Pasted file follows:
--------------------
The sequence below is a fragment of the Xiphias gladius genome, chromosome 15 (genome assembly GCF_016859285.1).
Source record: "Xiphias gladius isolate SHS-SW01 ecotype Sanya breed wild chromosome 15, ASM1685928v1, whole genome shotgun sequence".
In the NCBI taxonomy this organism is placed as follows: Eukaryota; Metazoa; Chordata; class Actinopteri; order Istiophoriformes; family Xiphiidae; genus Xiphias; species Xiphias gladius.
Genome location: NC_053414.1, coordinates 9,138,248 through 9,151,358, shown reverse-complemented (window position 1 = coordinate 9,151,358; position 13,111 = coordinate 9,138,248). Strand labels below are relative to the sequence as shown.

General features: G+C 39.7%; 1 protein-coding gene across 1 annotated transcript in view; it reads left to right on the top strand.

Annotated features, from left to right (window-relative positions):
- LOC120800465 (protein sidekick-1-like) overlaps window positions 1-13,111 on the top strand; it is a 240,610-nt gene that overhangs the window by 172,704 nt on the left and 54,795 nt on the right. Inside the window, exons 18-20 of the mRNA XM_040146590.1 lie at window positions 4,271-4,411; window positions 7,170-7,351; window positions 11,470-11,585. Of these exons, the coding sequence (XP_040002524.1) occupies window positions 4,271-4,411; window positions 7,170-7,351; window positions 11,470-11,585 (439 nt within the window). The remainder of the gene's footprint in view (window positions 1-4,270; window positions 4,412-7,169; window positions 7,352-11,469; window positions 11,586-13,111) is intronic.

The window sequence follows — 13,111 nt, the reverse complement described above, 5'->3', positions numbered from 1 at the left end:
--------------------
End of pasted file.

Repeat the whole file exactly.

The sequence below is a fragment of the Xiphias gladius genome, chromosome 15 (genome assembly GCF_016859285.1).
Source record: "Xiphias gladius isolate SHS-SW01 ecotype Sanya breed wild chromosome 15, ASM1685928v1, whole genome shotgun sequence".
In the NCBI taxonomy this organism is placed as follows: Eukaryota; Metazoa; Chordata; class Actinopteri; order Istiophoriformes; family Xiphiidae; genus Xiphias; species Xiphias gladius.
Genome location: NC_053414.1, coordinates 9,138,248 through 9,151,358, shown reverse-complemented (window position 1 = coordinate 9,151,358; position 13,111 = coordinate 9,138,248). Strand labels below are relative to the sequence as shown.

General features: G+C 39.7%; 1 protein-coding gene across 1 annotated transcript in view; it reads left to right on the top strand.

Annotated features, from left to right (window-relative positions):
- LOC120800465 (protein sidekick-1-like) overlaps window positions 1-13,111 on the top strand; it is a 240,610-nt gene that overhangs the window by 172,704 nt on the left and 54,795 nt on the right. Inside the window, exons 18-20 of the mRNA XM_040146590.1 lie at window positions 4,271-4,411; window positions 7,170-7,351; window positions 11,470-11,585. Of these exons, the coding sequence (XP_040002524.1) occupies window positions 4,271-4,411; window positions 7,170-7,351; window positions 11,470-11,585 (439 nt within the window). The remainder of the gene's footprint in view (window positions 1-4,270; window positions 4,412-7,169; window positions 7,352-11,469; window positions 11,586-13,111) is intronic.

The window sequence follows — 13,111 nt, the reverse complement described above, 5'->3', positions numbered from 1 at the left end: